This Associated Press story and this list of products all illustrate the wonderful new chemistry that is now coming of age, with our ability to tailor nanosize particles to perform specific tasks to make our lives better.
But to name this "nanotechnology" is akin to striking two flints together and labeling the spark a "supernova."
I'm not knocking or mocking nanopants. I think it's a great product. I spent more than three years helping to create the buzz surrounding nanoproducts. I own the pants, I've road-tested the socks, I've assigned product reviews of the nano-riffic cosmetics and tennis equipment and I played a key role in building a news organization that grabbed a disparate collection of businesses that deal with small stuff and called them an "industry"
And there, too, I have no regrets. The profit motive can and will help move nanoscience forward.
An entrepreneurial cave man can take his sack of flints on the road and, for a small fee, dazzle the locals with the spark. He can call it a fire or a thermonuclear explosion or whatever he wants, and the spark will seem wondrous. But in reality, it's still not yet a fire.
Advanced chemistry, business models and five-year profit plans are fascinating subjects to write about and to read. They certainly cannot be dismissed, since they are useful in keeping basic nanotech concepts in the public eye. And, of course, God bless the entrepreneur who's got his own.
But as for me, I remain curious about nanotechnology.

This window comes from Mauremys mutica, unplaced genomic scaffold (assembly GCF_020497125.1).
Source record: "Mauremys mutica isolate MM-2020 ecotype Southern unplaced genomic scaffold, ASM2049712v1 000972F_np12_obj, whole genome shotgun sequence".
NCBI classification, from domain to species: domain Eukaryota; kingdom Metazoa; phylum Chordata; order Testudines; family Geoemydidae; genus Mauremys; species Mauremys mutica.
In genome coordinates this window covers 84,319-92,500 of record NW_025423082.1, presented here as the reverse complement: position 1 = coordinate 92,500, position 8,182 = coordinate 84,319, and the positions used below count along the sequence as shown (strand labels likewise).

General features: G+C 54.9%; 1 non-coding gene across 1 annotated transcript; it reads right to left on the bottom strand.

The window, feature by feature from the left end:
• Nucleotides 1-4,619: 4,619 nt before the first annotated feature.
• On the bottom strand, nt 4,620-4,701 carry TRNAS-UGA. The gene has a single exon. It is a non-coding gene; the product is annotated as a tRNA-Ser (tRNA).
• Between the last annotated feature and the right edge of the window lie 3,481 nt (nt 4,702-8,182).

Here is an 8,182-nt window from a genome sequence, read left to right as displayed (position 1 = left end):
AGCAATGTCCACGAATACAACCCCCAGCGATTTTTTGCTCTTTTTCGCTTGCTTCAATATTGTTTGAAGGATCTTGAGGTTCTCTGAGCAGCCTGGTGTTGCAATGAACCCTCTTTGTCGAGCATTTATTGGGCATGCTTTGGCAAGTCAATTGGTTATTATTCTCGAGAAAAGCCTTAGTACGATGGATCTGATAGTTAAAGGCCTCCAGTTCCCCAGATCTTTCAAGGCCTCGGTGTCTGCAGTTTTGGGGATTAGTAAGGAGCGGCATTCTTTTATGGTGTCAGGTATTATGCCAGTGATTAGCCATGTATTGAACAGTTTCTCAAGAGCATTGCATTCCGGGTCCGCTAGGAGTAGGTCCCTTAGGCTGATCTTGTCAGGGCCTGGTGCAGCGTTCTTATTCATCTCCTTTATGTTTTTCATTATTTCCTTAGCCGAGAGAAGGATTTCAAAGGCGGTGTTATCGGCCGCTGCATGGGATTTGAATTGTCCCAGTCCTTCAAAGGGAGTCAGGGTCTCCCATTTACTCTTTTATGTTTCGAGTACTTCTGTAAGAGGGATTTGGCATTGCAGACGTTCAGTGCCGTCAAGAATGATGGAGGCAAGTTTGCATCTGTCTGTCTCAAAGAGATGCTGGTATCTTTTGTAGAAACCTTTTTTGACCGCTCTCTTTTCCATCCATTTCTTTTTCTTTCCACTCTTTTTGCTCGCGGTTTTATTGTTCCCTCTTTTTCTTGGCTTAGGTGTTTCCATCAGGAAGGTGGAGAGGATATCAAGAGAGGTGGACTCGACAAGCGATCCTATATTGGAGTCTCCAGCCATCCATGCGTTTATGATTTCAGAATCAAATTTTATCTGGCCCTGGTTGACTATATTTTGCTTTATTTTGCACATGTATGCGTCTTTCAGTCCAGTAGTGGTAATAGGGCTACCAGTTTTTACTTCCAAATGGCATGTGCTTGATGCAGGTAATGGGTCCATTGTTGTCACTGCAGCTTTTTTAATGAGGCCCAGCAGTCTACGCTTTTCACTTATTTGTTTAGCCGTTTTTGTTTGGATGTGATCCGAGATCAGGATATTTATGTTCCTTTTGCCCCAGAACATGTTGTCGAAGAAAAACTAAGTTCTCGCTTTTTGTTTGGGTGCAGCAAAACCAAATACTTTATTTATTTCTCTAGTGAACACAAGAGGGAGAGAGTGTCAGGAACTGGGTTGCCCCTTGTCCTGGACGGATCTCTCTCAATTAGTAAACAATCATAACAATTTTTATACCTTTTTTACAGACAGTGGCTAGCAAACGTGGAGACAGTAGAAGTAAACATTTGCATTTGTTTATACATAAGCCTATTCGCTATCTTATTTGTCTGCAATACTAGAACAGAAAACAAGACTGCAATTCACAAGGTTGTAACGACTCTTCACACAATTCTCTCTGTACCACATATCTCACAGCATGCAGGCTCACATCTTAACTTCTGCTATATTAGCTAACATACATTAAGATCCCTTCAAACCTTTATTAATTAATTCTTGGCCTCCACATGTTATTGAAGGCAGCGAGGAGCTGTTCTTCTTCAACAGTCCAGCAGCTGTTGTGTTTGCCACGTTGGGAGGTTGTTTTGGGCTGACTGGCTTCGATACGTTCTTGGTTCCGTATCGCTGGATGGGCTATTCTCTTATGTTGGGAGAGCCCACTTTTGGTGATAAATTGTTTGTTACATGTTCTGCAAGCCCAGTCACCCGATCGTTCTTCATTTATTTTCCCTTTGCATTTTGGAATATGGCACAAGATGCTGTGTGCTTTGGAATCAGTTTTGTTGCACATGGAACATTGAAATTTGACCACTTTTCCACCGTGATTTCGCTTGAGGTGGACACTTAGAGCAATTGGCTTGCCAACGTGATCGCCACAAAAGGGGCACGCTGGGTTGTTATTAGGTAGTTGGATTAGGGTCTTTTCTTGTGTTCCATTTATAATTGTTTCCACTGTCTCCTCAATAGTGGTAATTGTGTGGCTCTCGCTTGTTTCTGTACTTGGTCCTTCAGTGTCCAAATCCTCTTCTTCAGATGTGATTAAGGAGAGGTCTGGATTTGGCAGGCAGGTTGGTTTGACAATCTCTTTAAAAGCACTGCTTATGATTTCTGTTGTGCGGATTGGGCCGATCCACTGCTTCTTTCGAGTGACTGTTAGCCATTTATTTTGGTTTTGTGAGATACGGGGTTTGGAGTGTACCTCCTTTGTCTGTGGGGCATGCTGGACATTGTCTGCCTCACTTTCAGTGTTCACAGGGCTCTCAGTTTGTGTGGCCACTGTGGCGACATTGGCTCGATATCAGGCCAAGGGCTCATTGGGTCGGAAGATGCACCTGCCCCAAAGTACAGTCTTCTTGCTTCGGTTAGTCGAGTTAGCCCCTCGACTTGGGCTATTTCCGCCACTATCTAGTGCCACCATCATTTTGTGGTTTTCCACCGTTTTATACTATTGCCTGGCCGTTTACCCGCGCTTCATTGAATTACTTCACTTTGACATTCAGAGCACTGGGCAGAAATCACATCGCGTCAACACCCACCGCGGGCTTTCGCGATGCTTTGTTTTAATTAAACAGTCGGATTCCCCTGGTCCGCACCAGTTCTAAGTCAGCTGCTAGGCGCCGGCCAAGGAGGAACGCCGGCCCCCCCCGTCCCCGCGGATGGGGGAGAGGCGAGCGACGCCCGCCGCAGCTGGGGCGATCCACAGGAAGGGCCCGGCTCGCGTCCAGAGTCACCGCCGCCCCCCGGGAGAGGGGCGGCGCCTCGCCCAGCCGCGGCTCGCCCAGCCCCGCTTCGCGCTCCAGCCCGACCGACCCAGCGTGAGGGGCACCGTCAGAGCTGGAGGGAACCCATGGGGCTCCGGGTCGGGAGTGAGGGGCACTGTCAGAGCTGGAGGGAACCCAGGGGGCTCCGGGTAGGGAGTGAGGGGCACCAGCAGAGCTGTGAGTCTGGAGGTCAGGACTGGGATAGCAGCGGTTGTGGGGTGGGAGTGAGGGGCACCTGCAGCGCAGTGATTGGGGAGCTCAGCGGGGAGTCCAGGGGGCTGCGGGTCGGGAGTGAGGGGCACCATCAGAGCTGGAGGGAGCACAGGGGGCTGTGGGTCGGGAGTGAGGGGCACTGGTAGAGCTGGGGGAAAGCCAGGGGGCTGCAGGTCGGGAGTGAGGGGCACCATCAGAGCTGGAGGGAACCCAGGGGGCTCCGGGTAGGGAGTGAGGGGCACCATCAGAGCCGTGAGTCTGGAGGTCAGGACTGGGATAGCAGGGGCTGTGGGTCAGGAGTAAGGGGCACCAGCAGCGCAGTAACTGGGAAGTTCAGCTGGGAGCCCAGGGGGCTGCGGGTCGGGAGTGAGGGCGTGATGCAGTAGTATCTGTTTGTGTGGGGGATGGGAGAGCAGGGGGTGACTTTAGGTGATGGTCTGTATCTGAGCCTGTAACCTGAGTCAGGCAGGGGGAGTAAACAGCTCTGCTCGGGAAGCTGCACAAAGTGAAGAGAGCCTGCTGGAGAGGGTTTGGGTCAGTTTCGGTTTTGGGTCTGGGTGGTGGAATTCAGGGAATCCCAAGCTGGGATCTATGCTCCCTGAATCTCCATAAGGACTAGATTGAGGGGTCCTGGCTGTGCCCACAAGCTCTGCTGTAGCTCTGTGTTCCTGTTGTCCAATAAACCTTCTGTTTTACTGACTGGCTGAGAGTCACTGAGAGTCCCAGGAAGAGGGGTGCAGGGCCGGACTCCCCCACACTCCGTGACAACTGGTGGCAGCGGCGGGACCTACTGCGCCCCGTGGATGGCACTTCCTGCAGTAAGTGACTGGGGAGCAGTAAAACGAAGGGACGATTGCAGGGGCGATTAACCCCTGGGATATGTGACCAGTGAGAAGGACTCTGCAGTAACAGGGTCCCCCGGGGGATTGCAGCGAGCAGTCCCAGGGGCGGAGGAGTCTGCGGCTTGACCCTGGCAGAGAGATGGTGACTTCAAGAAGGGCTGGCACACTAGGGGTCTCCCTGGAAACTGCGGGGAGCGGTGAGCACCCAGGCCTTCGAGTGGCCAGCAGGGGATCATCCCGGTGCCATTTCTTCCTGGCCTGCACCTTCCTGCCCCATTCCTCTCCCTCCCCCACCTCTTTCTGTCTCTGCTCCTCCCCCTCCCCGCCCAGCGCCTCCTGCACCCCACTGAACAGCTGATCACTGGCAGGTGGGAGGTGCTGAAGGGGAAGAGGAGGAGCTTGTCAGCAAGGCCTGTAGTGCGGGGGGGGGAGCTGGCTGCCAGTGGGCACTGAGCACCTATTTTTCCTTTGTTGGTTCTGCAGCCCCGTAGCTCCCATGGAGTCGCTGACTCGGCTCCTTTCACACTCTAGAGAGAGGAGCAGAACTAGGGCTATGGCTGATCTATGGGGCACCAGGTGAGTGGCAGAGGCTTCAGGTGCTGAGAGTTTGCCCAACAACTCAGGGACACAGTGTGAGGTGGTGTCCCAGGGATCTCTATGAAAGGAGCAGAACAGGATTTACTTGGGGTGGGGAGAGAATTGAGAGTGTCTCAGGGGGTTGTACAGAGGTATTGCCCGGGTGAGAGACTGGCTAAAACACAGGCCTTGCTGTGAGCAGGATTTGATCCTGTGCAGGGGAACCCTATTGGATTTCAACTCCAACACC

I want to know who's creating it, how far away are they, who's supporting it, who's not (and why), who's thinking about long-term implications and whether the U.S. government and Pentagon really know what they're doing as they guide nanotech's development with a tiny piece of my money. I just can't seem to find anything substantial anywhere on that subject in any of the publications I read. So, you'll find more and more of it on NanoBot.
Yes, I've drunk the Kool-Aid, chugged it all down. Yet, here I am, pink mustache and all, surviving to tell the story. I suspect -- actually, I know -- more than a few businesspeople who would like a window into not only the possibilities of real-deal nanotechnology, but also to be informed of the work going on to make it happen. Who are the visionaries -- the old, but especially the young -- that serve as the true thinkers and innovators of our age? Watch this space.
You think you've seen nano? You ain't seen nothin' yet.